Effect of drying–wetting cycles on aggregate breakdown for yellow–brown earths in karst areas
© The Author(s). 2017
Received: 20 April 2017
Accepted: 7 September 2017
Published: 15 September 2017
Drying and rewetting process, frequently occurred during climatic changes, is an important process in soil aggregate slacking and dissolution. The severer interference of human activities on global climate makes the extreme climate scenarios like drought and rainstorm occur frequently. Therefore, there is necessity to further our understanding on the impact of the drying–wetting cycles and initial water content on the breakdown of soil aggregates. The typical yellow–brown earth composed of water–stable and water–unstable aggregates is selected. Variations of water-stable aggregate size distributions after drying-wetting cycles are measured by wet sieving, under variable initial water content and cycles respectively.
Drying-wetting cycles cause a significant aggregate slaking, especially within the first two cycles. After that, most aggregates show more slacking resistant. The variation curves of the proportion of water-stable aggregates with the size 1–5 mm shows a coexistence of slaking process and supplement. The critical initial water content (about 24%) and turning point (with the aggregate size of 0.3 mm) are proposed to describe the effects of initial water content on size distribution of water-stable aggregates. Overall, the increase of initial water content strengths the water stability. In addition, the mathematical model for the relative leakage ratio based on the drying–wetting cycle, initial water content and size distribution are established.
The findings reported in this paper may be capable of supporting the intensive study for the breakdown mechanism and assessing the leakage potential under the influence of climate change. However, there exists a certain mismatch between the drying-wetting cycles in the tests and in practice, mainly in the frequency and intensity, which should be paid more attention.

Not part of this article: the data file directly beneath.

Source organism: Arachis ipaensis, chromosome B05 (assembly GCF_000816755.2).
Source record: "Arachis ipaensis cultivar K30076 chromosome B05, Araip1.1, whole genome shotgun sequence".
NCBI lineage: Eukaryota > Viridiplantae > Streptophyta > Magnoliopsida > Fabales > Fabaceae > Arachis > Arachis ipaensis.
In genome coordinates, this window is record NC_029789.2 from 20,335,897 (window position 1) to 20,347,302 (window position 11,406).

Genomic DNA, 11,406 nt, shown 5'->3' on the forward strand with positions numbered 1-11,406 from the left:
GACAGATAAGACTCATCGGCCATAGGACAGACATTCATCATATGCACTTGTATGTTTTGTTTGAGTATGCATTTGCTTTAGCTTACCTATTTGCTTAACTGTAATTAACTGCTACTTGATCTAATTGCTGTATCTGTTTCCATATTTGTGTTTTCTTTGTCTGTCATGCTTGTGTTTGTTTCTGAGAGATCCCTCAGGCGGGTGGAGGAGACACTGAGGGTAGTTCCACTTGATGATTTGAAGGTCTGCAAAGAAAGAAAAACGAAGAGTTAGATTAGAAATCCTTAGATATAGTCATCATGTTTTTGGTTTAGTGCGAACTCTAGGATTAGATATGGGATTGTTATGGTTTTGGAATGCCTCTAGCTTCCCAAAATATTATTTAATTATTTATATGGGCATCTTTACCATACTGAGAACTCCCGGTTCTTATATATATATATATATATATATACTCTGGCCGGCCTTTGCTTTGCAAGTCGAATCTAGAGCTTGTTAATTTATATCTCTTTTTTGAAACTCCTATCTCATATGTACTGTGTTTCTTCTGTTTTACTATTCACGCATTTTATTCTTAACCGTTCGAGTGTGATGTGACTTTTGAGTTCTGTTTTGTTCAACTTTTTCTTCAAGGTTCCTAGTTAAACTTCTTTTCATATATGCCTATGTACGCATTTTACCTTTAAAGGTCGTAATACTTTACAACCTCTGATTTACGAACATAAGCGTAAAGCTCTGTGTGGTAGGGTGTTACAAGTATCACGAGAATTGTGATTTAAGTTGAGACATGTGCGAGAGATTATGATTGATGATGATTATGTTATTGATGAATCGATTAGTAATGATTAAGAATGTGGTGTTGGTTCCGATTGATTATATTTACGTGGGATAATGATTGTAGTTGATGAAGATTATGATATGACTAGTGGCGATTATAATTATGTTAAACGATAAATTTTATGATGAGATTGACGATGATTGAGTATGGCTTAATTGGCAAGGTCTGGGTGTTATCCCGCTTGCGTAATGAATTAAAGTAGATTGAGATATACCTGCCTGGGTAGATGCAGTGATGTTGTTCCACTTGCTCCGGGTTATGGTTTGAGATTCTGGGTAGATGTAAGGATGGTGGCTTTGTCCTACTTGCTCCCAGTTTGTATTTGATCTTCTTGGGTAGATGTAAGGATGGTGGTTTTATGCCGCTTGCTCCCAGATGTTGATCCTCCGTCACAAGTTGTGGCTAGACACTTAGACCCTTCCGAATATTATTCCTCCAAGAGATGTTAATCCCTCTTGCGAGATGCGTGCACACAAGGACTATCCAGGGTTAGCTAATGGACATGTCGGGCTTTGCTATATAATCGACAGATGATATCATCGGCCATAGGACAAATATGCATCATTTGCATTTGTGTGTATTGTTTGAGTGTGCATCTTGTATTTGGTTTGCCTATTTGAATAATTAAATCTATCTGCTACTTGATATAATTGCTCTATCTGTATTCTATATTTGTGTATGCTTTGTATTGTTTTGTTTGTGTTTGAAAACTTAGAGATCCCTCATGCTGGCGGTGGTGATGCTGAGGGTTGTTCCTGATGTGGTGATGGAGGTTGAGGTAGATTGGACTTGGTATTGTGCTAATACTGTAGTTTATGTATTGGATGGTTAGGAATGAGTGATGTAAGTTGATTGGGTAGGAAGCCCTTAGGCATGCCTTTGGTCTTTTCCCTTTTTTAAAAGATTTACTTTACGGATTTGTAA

The karstification can induce land degradation, vegetation coverage loss, excess soil erosion, and the karst rocky desertification eventually (Wang et al., 2004). All these conditions lead to severe pressure on geo–disaster reduction and social resilience to disasters. As the most predominant process during the formation of karst rocky desertification, large amounts of studies have documented the aspects of soil erosion. Lal (2003) described the soil erosion process as a four-stage process involving detachment of particles, breakdown of aggregates, transport and redistribution of sediments over the landscape and deposition in depressional sites or aquatic ecosystems. Foster (1982), Hogarth et al. (2004), Rouhipour et al. (2006), Walker et al. (2007), An et al. (2012) and Parlange et al. (2012) have conducted model, mathematical and simulated methods to investigate the impacts of rainfall on soil erosion. However, literatures concerning the mechanisms of water-induced soil erosion are not expressive. Tabeda and Tomita (1972) studied the mechanism of soil erosion by correlating soil erosion with rainfall intensity based on the energy of raindrops. Fujiwara and Yamamoto (1981) searched the mechanism of soil erosion under simulated rainfall. Owoputi (1994) considered mechanism of sediment detachment in the soil erosion process. Relevant indicators of vast soil degradation and erosion include texture and porosity spoilage (Figueiredo et al., 1999; Jankauskas et al., 2008), water retention capacity decline (Ye et al., 2011) and soil leanness accompanied by chemical and biologic characteristics degradation (de Paz et al., 2006) have also been studied. Based on the analysis of the indicting parameters, several attempts at assessing and evaluating soil erosion have been made including those by Olson and Wischmeier (1963), Rose et al. (1983), Smith et al. (1999), Kheir et al. (2008), Febles-González et al. (2012), Tang et al. (2015), and by Nearing et al. (1990), Shelton and Wall (1998) and Feeser and O’Connell (2009) referring to some predictions.